Laboratories play an essential role in patient care: the right test on the right patient at the right time is crucial to diagnosing and monitoring a patient’s illness and preventing further health complications.
However, only about 10 to 15 percent of patient management decisions made in resource-limited countries are based on laboratory test results, as compared to 70 to 80 percent in other countries. The reasons for the low utilization of lab diagnostics vary and often include slow turn-around time, lack of confidence in the reliability of test results, and little or no communication between the lab and the clinic.
Improving this interface between laboratories and clinical care settings was the subject of a special satellite session sponsored by ICAP at the 1st International Conference of African Society for Laboratory Medicine on December 1, 2012 in Cape Town, South Africa. The session entitled, “The Laboratory-Clinic Interface: Where the Rubber Hits the Road” set out to assess the role of laboratory services in health care in the 21st century and identify key challenges affecting the laboratory-clinic interface, followed by a discussion about practices and opportunities for improvement.
Three distinguished leaders in laboratory and medical sciences spoke at the session, including Dr. Trevor Peter (CHAI), Dr. Ilesh Jani (Mozambique MOH), and Dr. John Nkengasong (CDC). ICAP’s Dr. Jessica Justman, Senior Technical Director, and Dr. Bereket Alemayehu, Associate Director of Laboratory Services at ICAP, moderated the event. Drawing from examples in their work, each speaker discussed laboratory services from a different perspective, and talked about the impact of new areas, such as point-of-care diagnostics and lab accreditation, on laboratory and clinical services.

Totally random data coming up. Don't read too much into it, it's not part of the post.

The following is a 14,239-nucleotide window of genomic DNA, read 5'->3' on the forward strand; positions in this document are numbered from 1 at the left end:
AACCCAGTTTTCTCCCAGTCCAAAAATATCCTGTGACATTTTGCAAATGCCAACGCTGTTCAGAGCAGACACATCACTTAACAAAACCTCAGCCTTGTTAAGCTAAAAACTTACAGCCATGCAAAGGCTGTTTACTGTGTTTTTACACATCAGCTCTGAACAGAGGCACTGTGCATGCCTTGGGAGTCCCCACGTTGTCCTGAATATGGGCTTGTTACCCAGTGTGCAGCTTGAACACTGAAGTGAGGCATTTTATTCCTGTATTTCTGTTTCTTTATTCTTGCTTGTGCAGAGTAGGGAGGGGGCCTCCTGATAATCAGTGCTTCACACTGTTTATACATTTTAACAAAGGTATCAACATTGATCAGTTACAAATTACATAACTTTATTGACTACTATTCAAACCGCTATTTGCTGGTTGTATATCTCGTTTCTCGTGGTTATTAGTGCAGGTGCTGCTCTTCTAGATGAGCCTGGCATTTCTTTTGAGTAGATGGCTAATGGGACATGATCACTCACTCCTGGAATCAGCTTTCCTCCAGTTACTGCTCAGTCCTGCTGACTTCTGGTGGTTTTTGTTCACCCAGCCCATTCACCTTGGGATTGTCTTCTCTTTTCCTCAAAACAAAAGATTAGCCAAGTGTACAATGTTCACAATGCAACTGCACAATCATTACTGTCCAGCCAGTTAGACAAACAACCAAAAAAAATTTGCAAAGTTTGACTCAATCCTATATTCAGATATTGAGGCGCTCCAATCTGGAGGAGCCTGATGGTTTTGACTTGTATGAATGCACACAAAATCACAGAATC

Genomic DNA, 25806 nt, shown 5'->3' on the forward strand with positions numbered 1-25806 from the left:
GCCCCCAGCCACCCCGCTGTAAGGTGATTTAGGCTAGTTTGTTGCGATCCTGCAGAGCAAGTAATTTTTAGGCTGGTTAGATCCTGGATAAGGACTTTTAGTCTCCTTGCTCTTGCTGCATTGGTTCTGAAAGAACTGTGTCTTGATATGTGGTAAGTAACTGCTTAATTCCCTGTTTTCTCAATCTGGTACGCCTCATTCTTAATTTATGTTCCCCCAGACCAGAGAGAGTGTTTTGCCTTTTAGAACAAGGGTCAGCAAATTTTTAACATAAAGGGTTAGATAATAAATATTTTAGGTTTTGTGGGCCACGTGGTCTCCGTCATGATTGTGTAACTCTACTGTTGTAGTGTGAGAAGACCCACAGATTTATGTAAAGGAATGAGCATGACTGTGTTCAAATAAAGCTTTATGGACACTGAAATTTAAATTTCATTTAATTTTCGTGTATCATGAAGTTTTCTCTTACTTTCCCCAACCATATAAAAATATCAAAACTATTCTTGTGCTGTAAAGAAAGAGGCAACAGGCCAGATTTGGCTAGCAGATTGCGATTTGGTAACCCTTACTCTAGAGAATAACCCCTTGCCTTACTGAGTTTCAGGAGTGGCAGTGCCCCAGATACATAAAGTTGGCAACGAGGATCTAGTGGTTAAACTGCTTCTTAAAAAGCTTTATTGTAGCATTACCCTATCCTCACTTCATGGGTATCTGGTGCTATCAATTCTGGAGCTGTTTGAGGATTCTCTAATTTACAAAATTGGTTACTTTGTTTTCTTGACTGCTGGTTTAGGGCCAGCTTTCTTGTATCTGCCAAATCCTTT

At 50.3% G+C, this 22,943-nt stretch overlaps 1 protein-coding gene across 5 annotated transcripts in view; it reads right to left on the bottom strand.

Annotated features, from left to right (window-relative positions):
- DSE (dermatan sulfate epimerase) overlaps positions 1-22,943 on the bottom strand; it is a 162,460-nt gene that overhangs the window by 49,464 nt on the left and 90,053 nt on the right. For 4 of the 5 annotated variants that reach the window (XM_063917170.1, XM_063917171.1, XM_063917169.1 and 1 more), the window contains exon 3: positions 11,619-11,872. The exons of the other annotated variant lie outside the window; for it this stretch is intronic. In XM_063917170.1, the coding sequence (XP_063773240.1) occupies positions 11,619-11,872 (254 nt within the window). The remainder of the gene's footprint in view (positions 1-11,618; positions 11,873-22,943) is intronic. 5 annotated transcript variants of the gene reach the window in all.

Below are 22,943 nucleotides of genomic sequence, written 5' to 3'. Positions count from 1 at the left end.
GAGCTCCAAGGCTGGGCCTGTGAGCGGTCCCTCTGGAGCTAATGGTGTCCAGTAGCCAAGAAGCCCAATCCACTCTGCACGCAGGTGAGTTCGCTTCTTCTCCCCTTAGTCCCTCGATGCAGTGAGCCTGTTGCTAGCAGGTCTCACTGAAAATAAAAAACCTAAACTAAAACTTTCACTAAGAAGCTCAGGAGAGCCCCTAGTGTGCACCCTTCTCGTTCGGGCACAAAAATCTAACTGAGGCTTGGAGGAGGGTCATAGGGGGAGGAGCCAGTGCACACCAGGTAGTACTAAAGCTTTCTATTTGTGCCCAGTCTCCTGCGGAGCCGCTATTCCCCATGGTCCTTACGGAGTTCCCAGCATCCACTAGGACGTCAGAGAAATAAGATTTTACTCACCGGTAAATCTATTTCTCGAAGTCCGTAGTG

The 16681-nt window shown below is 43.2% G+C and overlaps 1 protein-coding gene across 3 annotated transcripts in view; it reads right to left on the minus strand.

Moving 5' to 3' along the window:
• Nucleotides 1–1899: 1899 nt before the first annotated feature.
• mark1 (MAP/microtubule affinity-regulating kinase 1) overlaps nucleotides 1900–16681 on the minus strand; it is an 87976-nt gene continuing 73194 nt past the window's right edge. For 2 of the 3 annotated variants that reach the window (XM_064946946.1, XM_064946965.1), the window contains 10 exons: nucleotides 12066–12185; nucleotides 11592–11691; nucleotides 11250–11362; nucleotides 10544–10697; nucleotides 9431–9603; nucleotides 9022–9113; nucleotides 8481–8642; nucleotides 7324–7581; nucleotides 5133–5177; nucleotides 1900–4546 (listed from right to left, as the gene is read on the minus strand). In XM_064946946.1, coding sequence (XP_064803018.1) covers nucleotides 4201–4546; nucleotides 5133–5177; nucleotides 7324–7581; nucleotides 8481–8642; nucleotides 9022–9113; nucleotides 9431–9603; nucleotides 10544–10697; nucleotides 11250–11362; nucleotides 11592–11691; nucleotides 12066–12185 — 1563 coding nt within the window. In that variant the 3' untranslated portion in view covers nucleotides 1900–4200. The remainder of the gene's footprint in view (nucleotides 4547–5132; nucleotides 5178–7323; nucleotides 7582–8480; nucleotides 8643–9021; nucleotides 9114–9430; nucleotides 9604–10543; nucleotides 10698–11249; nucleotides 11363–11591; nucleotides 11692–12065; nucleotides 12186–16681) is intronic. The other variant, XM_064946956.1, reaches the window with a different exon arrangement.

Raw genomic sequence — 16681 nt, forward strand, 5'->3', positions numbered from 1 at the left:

“This session allowed us to review current challenges and best practices, and to discuss innovative approaches to improving the interface between laboratory and clinical services at a time when health system strengthening is increasingly important,” said Dr. Justman.
The satellite session was attended by 105 participants including laboratorians and clinicians working at health facilities, MOHs program managers, national laboratory program leaders, and representatives from academic institutions, industry, implementing partners, WHO, CDC, USAID, and other funding agencies. The audience came from 32 countries in Africa, Europe, North America, the Caribbean, and Australia.
“Strategies and systems that provide high quality care, informed by reliable laboratory test results, will not only help the individual. Public health systems will also benefit from more complete and higher quality lab data through informed health policies, appropriate health services, and relevant medical research,” added Dr. Alemayehu.